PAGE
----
i & me & you
A blog about a play
2. Finding the Bathroom
Now I’ve got scene 1, so I guess I’m writing a play. I know it’s a love story. I know it’s got a sci-fi bent. All that’s left is getting the rest of it on the page. Easy, right? Oh, yeah. So easy…
Writing a play is like getting dropped into a country you’ve never heard of. You don’t speak the language, and even the simplest things are impossible. You just want to go to the bathroom, but anybody you stop to ask looks at you like you’re crazy. And you really have to go. Your only choice is to stick it out, keep asking everybody you meet and eventually you’ll learn the right words. Eventually, you’ll be able to ask more in-depth questions. Eventually, you’ll be able to help some other weary and stopped-up traveler. But at first? It’s slow as Vermont maple syrup in January and you feel stupid every single day.
It’s also often entirely unclear if it’s going to even be a play. Because you could stop at any time. Or, if you’re me, that’s what you tell yourself to trick yourself into continuing. “Hey, Jeff, you aren’t obligated to spend time with these two lonely souls in this tiny little sci-fi love story; so just do another page and then you can go for a walk and never look at it again.”
That’s in the beginning. But, almost immediately, they become actual people to me, and I feel not only responsible to them, but obligated to help them tell their story. And they are pretty good at letting me know when I’m not doing it right.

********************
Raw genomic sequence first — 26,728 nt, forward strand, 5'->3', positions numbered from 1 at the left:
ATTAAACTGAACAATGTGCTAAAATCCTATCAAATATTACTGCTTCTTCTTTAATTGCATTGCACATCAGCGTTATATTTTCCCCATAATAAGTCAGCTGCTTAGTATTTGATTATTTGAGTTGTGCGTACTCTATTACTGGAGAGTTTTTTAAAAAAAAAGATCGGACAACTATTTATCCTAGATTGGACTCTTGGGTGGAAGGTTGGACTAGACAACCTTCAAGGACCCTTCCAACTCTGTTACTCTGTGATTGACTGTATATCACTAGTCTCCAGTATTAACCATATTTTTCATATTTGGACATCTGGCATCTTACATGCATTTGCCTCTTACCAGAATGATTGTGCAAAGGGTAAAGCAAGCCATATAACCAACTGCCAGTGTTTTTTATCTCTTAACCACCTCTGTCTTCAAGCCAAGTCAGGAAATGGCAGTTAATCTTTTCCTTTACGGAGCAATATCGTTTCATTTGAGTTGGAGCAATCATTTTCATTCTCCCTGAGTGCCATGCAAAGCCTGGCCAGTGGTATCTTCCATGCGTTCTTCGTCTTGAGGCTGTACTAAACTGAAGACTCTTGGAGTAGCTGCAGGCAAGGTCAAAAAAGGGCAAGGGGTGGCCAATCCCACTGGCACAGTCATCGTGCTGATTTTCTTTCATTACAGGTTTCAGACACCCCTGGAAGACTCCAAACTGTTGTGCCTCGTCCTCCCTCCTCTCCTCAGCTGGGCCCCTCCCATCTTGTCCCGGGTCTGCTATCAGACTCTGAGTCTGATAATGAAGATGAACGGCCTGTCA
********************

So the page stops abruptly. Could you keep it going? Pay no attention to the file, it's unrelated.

The trick is learning how to listen to them.
In this particular play, Sarah and Jake were pretty clear with me from the outset how they wanted their story told. Sure, I can pretend I was the puppet master, totally in control, but in my experience it’s always the other way around. Always. I’m Pinocchio here and they are definitely in charge. And my job is to set my fragile little ego aside, give them the strings and get out of their way.
Because it’s their love story, remember. So it’s only fair they should help me tell it. Whether they end up together or not (and I’m not about to spoil it), it’s their story and I’m just the guy with the keyboard visiting their country, learning to speak their language one little syllable at a time.
It took about six months, the first draft of this play. Six months of listening to Sarah and Jake. Six months of learning this crazy new language. And at the end of it, I had a draft.
But a draft is just the beginning. What’s next? Check here in a bit. We’re just getting started.
—Jeff Talbott, Playwright